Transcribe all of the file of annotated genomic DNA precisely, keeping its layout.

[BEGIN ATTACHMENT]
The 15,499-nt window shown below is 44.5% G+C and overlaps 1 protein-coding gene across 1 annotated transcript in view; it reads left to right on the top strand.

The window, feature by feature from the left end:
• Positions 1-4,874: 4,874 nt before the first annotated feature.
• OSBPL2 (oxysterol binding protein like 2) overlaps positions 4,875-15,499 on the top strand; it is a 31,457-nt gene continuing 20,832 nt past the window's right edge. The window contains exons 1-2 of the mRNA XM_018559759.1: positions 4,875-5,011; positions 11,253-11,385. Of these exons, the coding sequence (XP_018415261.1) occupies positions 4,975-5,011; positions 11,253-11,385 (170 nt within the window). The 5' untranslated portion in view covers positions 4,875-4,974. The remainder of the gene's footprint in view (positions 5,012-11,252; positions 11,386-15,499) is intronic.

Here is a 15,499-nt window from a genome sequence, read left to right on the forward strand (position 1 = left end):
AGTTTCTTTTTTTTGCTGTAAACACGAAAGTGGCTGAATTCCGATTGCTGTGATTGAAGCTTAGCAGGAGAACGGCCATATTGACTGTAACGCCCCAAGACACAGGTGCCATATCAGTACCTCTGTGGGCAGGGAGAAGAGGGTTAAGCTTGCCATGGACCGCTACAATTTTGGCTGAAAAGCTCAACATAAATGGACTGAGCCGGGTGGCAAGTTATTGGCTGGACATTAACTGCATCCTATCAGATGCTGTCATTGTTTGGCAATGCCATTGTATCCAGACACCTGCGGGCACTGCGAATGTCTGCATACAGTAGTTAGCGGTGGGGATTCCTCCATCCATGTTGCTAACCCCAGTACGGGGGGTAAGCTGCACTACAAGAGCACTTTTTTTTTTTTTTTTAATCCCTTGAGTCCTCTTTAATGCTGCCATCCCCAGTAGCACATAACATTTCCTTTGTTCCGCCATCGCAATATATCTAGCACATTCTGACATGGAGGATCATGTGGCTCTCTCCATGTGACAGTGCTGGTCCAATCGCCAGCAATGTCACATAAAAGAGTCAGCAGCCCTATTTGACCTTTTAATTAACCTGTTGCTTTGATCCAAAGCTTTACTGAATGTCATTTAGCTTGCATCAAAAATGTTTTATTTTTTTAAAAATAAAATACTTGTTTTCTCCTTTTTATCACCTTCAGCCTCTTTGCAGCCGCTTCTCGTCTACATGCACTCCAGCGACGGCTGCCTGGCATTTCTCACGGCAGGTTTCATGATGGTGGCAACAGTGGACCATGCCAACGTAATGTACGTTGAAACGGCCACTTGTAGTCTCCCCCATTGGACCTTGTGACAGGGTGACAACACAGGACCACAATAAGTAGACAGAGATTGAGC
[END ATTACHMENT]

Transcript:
The 15,499-nt window shown below is 44.5% G+C and overlaps 1 protein-coding gene across 1 annotated transcript in view; it reads left to right on the top strand.

The window, feature by feature from the left end:
• Positions 1-4,874: 4,874 nt before the first annotated feature.
• OSBPL2 (oxysterol binding protein like 2) overlaps positions 4,875-15,499 on the top strand; it is a 31,457-nt gene continuing 20,832 nt past the window's right edge. The window contains exons 1-2 of the mRNA XM_018559759.1: positions 4,875-5,011; positions 11,253-11,385. Of these exons, the coding sequence (XP_018415261.1) occupies positions 4,975-5,011; positions 11,253-11,385 (170 nt within the window). The 5' untranslated portion in view covers positions 4,875-4,974. The remainder of the gene's footprint in view (positions 5,012-11,252; positions 11,386-15,499) is intronic.

Here is a 15,499-nt window from a genome sequence, read left to right on the forward strand (position 1 = left end):
AGTTTCTTTTTTTTGCTGTAAACACGAAAGTGGCTGAATTCCGATTGCTGTGATTGAAGCTTAGCAGGAGAACGGCCATATTGACTGTAACGCCCCAAGACACAGGTGCCATATCAGTACCTCTGTGGGCAGGGAGAAGAGGGTTAAGCTTGCCATGGACCGCTACAATTTTGGCTGAAAAGCTCAACATAAATGGACTGAGCCGGGTGGCAAGTTATTGGCTGGACATTAACTGCATCCTATCAGATGCTGTCATTGTTTGGCAATGCCATTGTATCCAGACACCTGCGGGCACTGCGAATGTCTGCATACAGTAGTTAGCGGTGGGGATTCCTCCATCCATGTTGCTAACCCCAGTACGGGGGGTAAGCTGCACTACAAGAGCACTTTTTTTTTTTTTTTTAATCCCTTGAGTCCTCTTTAATGCTGCCATCCCCAGTAGCACATAACATTTCCTTTGTTCCGCCATCGCAATATATCTAGCACATTCTGACATGGAGGATCATGTGGCTCTCTCCATGTGACAGTGCTGGTCCAATCGCCAGCAATGTCACATAAAAGAGTCAGCAGCCCTATTTGACCTTTTAATTAACCTGTTGCTTTGATCCAAAGCTTTACTGAATGTCATTTAGCTTGCATCAAAAATGTTTTATTTTTTTAAAAATAAAATACTTGTTTTCTCCTTTTTATCACCTTCAGCCTCTTTGCAGCCGCTTCTCGTCTACATGCACTCCAGCGACGGCTGCCTGGCATTTCTCACGGCAGGTTTCATGATGGTGGCAACAGTGGACCATGCCAACGTAATGTACGTTGAAACGGCCACTTGTAGTCTCCCCCATTGGACCTTGTGACAGGGTGACAACACAGGACCACAATAAGTAGACAGAGATTGAGC